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The new 'National Living Wage' will result in more than half of all employers in the UK having their wage bill increased, according to a study by the Resolution Foundation and the CIPD, the professional body for personnel staff.

One of the first surveys to test the sentiment ahead of the National Living Wage's introduction in April 2016, 54% said it will have an impact on their wage bill. Organisations will have to pay over 25s at least £7.20, up from the current national minimum wage of £6.70, when the law is introduced.

A third of those surveyed also said that they were planning to offset the higher costs by boosting productivity among staff.

Conor D’Arcy, a policy analyst at the Resolution Foundation, said: “It’s encouraging that so many firms say that they’ll respond to the new higher wage floor by improving efficiency. But actually delivering this will prove challenging in many sectors, and it’s important that firms are given the necessary support to boost productivity.”

The survey of more than 1,000 employers found that the retail (79%) and hospitality (77%) sectors are the most likely to be affected. A third of those in the sectors said they would be "significantly" affected by the increase.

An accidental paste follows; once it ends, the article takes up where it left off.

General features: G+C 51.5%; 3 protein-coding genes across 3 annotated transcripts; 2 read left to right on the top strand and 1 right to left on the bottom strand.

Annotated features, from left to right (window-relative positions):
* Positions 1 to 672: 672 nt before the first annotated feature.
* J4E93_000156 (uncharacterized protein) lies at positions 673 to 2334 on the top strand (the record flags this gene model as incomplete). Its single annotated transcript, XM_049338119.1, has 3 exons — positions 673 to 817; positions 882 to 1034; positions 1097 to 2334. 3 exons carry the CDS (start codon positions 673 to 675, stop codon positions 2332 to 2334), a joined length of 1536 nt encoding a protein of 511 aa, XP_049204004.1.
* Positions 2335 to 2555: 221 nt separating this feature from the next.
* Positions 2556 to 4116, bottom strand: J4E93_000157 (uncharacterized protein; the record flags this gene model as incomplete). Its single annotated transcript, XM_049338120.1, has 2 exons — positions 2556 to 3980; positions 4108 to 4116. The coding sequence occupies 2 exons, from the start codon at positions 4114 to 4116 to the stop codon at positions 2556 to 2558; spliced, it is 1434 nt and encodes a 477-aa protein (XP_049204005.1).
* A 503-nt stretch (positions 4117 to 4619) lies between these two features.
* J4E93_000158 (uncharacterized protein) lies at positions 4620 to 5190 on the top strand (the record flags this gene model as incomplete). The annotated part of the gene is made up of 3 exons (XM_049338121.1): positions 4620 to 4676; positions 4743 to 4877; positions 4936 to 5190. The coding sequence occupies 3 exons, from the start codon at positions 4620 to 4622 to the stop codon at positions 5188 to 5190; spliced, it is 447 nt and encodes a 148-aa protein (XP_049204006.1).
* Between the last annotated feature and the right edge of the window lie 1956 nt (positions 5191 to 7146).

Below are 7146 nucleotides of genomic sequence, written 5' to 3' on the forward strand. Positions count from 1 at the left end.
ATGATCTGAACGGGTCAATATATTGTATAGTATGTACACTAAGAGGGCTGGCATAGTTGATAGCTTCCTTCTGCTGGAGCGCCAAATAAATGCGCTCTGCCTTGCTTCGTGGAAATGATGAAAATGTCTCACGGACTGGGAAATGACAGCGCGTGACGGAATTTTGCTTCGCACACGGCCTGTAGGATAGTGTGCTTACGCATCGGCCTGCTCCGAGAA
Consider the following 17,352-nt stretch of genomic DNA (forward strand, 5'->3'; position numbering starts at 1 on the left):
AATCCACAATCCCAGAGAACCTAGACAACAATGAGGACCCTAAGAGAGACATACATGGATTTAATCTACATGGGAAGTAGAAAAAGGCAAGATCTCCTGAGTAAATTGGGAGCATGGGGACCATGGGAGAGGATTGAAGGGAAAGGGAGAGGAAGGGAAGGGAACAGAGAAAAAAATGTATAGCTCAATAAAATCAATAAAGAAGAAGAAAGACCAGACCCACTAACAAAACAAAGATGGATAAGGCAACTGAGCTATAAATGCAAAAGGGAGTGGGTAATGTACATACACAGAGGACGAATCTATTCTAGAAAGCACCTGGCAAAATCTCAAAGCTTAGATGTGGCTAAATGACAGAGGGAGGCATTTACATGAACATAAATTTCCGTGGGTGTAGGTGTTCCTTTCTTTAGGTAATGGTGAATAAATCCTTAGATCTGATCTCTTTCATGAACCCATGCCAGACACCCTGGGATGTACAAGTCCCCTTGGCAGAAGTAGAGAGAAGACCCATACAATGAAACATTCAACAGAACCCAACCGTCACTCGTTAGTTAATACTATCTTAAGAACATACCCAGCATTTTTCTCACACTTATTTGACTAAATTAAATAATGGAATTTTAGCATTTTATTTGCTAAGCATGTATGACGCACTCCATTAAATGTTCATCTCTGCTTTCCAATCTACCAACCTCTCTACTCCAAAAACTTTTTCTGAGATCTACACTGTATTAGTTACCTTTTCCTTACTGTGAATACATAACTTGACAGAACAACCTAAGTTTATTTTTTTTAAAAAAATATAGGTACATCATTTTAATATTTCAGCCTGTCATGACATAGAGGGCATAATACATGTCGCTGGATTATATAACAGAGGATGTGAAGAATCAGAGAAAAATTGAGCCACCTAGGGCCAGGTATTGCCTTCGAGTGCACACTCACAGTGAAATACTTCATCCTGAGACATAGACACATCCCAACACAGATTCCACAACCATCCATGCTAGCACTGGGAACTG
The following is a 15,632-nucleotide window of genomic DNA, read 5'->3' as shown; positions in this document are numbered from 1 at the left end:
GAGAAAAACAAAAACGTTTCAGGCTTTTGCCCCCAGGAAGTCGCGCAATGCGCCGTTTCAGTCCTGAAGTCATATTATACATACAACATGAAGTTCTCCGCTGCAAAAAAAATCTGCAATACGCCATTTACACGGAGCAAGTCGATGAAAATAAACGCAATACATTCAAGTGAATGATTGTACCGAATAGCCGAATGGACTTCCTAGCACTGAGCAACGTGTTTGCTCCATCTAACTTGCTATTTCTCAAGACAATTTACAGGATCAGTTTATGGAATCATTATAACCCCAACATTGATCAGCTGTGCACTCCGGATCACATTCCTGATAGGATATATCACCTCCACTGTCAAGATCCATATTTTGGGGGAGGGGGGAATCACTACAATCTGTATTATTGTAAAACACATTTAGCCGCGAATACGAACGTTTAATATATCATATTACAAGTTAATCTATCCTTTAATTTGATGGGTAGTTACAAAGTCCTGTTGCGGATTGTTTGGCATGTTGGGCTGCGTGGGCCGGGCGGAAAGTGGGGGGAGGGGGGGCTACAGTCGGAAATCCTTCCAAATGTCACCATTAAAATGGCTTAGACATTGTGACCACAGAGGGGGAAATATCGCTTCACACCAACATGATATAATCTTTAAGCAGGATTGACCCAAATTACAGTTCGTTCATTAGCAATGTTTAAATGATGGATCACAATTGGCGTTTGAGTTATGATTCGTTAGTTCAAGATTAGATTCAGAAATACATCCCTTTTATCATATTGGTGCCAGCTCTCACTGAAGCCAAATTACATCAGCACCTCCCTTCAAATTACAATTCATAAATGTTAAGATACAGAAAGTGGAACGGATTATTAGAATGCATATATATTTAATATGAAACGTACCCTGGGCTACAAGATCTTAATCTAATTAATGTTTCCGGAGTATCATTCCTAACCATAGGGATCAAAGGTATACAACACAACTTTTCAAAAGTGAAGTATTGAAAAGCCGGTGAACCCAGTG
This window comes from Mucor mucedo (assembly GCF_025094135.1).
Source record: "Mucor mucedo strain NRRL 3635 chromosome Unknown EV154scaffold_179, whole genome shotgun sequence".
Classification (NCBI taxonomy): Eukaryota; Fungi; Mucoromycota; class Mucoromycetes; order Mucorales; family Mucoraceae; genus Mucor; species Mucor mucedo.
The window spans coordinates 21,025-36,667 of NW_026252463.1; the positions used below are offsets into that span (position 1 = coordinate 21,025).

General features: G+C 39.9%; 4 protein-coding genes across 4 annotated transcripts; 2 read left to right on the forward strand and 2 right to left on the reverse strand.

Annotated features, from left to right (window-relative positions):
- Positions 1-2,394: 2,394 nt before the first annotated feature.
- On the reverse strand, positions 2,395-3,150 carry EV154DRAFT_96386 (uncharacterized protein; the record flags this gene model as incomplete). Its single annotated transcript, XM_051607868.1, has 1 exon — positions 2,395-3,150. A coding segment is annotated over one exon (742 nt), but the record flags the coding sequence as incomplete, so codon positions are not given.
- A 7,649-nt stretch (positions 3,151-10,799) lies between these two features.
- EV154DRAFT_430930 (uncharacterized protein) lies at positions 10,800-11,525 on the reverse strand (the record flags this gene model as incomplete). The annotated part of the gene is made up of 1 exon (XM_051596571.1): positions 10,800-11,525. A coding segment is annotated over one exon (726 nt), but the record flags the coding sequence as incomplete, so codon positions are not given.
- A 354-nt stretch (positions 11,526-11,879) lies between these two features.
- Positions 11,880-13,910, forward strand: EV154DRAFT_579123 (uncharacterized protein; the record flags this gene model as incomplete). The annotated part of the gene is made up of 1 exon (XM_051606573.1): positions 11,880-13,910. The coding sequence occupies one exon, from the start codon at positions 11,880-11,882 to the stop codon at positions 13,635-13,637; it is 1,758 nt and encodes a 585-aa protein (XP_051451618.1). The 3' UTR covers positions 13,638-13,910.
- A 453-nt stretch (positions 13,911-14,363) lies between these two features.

More than one in five organisations said they would accept lower profits as a result, 16% said they would reduce overtime and bonuses, 15% said they would raise their prices and a further 15% will be forced to cut jobs and reduce their recruitment plans.

Mark Beatson, chief economist at the CIPD, said: “The national living wage was a bombshell for most employers when it was announced in July. It comes into force next April, which does not give employers a lot of time to prepare. Hence we found 26% of employers in September saying it was still too soon to say how they would manage the cost implications.

“For those that have started to think about the consequences, the emphasis on efficiency rather than cost-cutting is welcome. However, our research also suggests that only a small proportion of firms see any substantial connection between the national living wage and other changes to taxes and national insurance contributions.

“If the chancellor wants to provide any more support for businesses grappling with the national living wage in the autumn statement, it might be better delivered through enhanced business support or special help for the care sector rather than shaving small amounts off general business taxation.”